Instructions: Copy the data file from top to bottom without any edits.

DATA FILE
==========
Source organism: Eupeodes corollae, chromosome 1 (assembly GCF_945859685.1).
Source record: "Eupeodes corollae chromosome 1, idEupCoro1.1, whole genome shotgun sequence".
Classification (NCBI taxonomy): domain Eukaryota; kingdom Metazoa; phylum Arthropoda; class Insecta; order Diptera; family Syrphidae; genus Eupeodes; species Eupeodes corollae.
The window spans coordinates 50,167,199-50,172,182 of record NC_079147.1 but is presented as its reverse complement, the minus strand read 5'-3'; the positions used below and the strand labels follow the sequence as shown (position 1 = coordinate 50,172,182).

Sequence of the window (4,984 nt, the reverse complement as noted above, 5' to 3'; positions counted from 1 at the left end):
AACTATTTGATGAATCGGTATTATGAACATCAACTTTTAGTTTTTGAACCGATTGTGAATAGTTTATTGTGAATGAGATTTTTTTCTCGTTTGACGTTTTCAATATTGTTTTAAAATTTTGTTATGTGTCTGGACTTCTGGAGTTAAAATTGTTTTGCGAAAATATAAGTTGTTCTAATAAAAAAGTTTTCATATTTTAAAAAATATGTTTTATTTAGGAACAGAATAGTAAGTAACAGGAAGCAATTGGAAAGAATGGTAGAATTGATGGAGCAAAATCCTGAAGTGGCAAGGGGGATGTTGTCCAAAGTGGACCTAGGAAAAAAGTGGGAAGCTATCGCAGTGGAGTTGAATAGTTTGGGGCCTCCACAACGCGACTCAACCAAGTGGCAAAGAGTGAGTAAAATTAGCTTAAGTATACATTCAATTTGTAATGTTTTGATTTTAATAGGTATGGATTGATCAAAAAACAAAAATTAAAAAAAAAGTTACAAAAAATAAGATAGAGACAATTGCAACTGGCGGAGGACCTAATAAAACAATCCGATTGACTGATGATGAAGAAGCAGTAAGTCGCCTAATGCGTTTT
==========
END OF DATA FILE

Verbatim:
Source organism: Eupeodes corollae, chromosome 1 (assembly GCF_945859685.1).
Source record: "Eupeodes corollae chromosome 1, idEupCoro1.1, whole genome shotgun sequence".
Classification (NCBI taxonomy): domain Eukaryota; kingdom Metazoa; phylum Arthropoda; class Insecta; order Diptera; family Syrphidae; genus Eupeodes; species Eupeodes corollae.
The window spans coordinates 50,167,199-50,172,182 of record NC_079147.1 but is presented as its reverse complement, the minus strand read 5'-3'; the positions used below and the strand labels follow the sequence as shown (position 1 = coordinate 50,172,182).

Sequence of the window (4,984 nt, the reverse complement as noted above, 5' to 3'; positions counted from 1 at the left end):
AACTATTTGATGAATCGGTATTATGAACATCAACTTTTAGTTTTTGAACCGATTGTGAATAGTTTATTGTGAATGAGATTTTTTTCTCGTTTGACGTTTTCAATATTGTTTTAAAATTTTGTTATGTGTCTGGACTTCTGGAGTTAAAATTGTTTTGCGAAAATATAAGTTGTTCTAATAAAAAAGTTTTCATATTTTAAAAAATATGTTTTATTTAGGAACAGAATAGTAAGTAACAGGAAGCAATTGGAAAGAATGGTAGAATTGATGGAGCAAAATCCTGAAGTGGCAAGGGGGATGTTGTCCAAAGTGGACCTAGGAAAAAAGTGGGAAGCTATCGCAGTGGAGTTGAATAGTTTGGGGCCTCCACAACGCGACTCAACCAAGTGGCAAAGAGTGAGTAAAATTAGCTTAAGTATACATTCAATTTGTAATGTTTTGATTTTAATAGGTATGGATTGATCAAAAAACAAAAATTAAAAAAAAAGTTACAAAAAATAAGATAGAGACAATTGCAACTGGCGGAGGACCTAATAAAACAATCCGATTGACTGATGATGAAGAAGCAGTAAGTCGCCTAATGCGTTTT